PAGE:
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Grand chess starting setup. Marshals are on f2/f9; cardinals are on g2/g9.

Grand chess is a large-board chess variant invented by Dutch games designer Christian Freeling in 1984.[1][2] It is played on a 10×10 board, with each side having two additional pawns and two new pieces: the marshal and the cardinal.

Grand chess uses the same pieces as the earlier variant Capablanca chess, but differs in board size, start position, rules governing pawn moves and promotion, and castling.

A series of Grand Chess Cyber World Championship matches was sponsored by the Dutch game site Mindsports.[a] Grand chess tournaments were held annually beginning in 1998 by the (now defunct) correspondence game club NOST.[b] Larry Kaufman has written that Grand chess "really is an excellent game and deserves a bigger following".[3]

Rules

Grand chess set ordered from Christian Freeling's MindSports website
Grand chess set ordered from Christian Freeling's MindSports website

The pieces are placed on the players' first and second ranks, respectively, with the rooks alone on the players' first ranks. The pawns are placed on the players' third ranks. Since the rooks are not blocked as much by the other pieces as in standard chess, it is easier for them to activate earlier in the game.

A pawn that reaches a player's eighth or ninth ranks can elect to either promote or remain a pawn, but it must promote upon reaching the tenth rank. Unlike standard chess, a pawn may be promoted only to a captured piece of the same colour. (So, it is impossible for either side to own two queens, or two marshals, or three rooks, etc.) If, and for as long as, no captured piece is available to promote to, a pawn on a player's ninth rank must stay on the ninth rank, but it can still give check.

As in standard chess: pawns can move one or two squares on their first move; pawns can capture en passant; checkmate is a win; stalemate is a draw. There is no castling in grand chess.[c]

Play examples

Vehre vs. Schmittberger, 2001

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Final position after 29.Mxe8

Played between John Vehre and R. Wayne Schmittberger at the 2001 Grand Chess Cyber Championship Final:[4]

1.f5 f6 2.Nh4 Nh7 3.g4 g7 4.Nc4 Nc7 5.d4 d7 6.e5 Bd8! 7.Rje1 Kd10 8.Kf1 fxe5 9.Ncxe5?! Kc9 10.Re2? Kb9 11.Kg1 Rjf10 12.Bd3 e6 13.Rf1 Mh10?! 14.Nc4 Ci10 15.Nd6 exf5 16.Bxf5 Bd5 17.Ci1 Bxh4 18.ixh4 g6? 19.Rfe1 gxf5 20.Nxf5! Qd8 21.Bxc7 Qxc7 22.Re9+ Kc10 23.Cxc7 bxc7 24.Qf4 d6 25.Qe3 Mg8 26.Me2 Nf6 27.Qe7 Nd7 28.Qe8+ Mxe8 29.Mxe8 1–0 [Annotations by Vehre]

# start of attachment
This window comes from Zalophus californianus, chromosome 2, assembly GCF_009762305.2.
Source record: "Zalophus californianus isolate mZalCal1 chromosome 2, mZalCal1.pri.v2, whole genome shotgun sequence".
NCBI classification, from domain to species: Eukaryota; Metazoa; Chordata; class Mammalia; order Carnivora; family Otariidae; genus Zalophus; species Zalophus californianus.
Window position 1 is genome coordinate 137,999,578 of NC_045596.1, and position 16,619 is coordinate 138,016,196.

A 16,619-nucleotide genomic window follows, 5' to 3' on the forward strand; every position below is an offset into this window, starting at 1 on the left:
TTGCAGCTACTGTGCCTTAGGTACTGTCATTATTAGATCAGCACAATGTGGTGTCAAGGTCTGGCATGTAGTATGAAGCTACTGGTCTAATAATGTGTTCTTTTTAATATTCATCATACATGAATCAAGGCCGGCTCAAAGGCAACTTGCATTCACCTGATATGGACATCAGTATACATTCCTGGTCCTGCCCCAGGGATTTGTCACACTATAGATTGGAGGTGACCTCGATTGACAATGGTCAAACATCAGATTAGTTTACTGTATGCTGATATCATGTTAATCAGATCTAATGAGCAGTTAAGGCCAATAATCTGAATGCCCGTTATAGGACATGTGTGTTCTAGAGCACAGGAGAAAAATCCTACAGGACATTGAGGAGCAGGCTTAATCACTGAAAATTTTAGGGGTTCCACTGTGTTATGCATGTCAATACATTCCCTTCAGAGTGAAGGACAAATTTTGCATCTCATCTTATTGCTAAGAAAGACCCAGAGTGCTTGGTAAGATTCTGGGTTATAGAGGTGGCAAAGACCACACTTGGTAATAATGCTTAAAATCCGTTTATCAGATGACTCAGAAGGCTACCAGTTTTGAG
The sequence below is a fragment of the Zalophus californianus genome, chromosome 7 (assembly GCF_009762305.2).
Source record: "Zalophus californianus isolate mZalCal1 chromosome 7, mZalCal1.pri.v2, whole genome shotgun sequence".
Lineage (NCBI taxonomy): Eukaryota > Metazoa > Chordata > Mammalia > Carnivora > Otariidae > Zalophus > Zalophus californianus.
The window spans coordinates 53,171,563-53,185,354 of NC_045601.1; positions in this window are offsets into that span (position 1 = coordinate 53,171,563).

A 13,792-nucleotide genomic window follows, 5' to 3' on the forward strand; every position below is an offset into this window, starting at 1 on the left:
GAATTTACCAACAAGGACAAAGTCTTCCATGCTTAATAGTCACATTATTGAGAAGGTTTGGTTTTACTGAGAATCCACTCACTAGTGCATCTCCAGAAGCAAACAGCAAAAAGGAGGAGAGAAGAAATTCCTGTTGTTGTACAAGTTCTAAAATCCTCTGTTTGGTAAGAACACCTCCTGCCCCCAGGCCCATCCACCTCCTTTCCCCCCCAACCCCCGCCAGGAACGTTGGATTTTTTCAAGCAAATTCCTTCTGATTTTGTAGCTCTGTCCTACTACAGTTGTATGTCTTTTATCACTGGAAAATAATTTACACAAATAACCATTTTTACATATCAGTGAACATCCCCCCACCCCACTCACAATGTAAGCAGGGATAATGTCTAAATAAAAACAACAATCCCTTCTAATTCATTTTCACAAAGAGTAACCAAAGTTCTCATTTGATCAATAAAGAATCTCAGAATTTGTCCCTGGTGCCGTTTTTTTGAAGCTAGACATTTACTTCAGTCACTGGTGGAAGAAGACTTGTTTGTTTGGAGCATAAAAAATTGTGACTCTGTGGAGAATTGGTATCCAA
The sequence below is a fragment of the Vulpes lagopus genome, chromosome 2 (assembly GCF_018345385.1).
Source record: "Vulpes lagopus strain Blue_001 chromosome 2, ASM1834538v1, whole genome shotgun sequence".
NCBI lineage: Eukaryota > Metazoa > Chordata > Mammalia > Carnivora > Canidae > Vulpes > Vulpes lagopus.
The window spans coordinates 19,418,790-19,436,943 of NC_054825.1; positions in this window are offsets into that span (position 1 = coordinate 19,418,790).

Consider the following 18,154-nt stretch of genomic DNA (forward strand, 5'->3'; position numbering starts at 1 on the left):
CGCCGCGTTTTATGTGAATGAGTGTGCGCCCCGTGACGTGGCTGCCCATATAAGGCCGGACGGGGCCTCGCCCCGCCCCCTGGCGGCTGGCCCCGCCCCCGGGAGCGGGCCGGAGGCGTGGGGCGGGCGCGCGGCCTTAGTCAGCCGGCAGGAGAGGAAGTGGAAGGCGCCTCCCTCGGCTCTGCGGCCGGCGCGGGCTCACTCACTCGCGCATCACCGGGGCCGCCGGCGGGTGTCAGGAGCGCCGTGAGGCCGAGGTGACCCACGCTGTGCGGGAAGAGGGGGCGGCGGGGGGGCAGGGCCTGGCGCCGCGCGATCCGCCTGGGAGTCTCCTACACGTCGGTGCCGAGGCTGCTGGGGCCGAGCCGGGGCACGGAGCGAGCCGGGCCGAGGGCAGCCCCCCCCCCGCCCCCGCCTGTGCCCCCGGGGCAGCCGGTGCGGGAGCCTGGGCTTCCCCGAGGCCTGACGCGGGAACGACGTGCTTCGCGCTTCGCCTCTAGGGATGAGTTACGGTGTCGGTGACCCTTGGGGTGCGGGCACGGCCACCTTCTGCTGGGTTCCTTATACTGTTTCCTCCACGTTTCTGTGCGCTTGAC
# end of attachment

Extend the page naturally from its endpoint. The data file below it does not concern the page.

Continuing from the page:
Fool's mate

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Position after 3.Cxc8#

1.Cf4 Qd10 2.Ce6 Qf10?? 3.Cxc8#

Composition

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Mate in 2
by Pal Benko
Solution: 1.Qj10+ Kxj10 2.h8=C#

See also

Notes

  1. ^ Info
  2. ^ NOST (kNights of the Square Table), formed in 1960 by Bob Lauzon and Jim France, held an annual convention and enjoyed several hundred active members (Pritchard 1994:210).
  3. ^ "We're so used to castling that we tend to forget that it is the weirdest move in Chess, implemented specifically to solve a problem. Chess turned out a great game despite its problem, but it needed an ad hoc fix to do so. In grand chess, pawns retain their usual distance and rooks are free from the onset, so the problem doesn't exist in the first place." (Freeling)

References

  1. ^ Bodlaender, Hans; Brown, John William. "Christian Freeling's Grand Chess". The Chess Variant Pages. Archived from the original on 2011-05-14. Retrieved 2008-12-13.
  2. ^ Dylan Loeb McClain (2007-08-19). "Giraffes, Viziers and Wizards: Variations on the Old Game". The New York Times. Retrieved 2008-12-07.
  3. ^ Kaufman, Larry. "No Subject". Archived from the original on 2020-11-08. So Grand chess, despite its meager following, scores an amazing 6 1/4 out of 8 on my criteria, by far the best so far. It really is an excellent game and deserves a bigger following.
  4. ^ Vehre, John (2001). "Vehre - Schmittberger 2001". www.samiam.org. Archived from the original on 2022-03-29. Retrieved 2021-05-11.

Bibliography

Further reading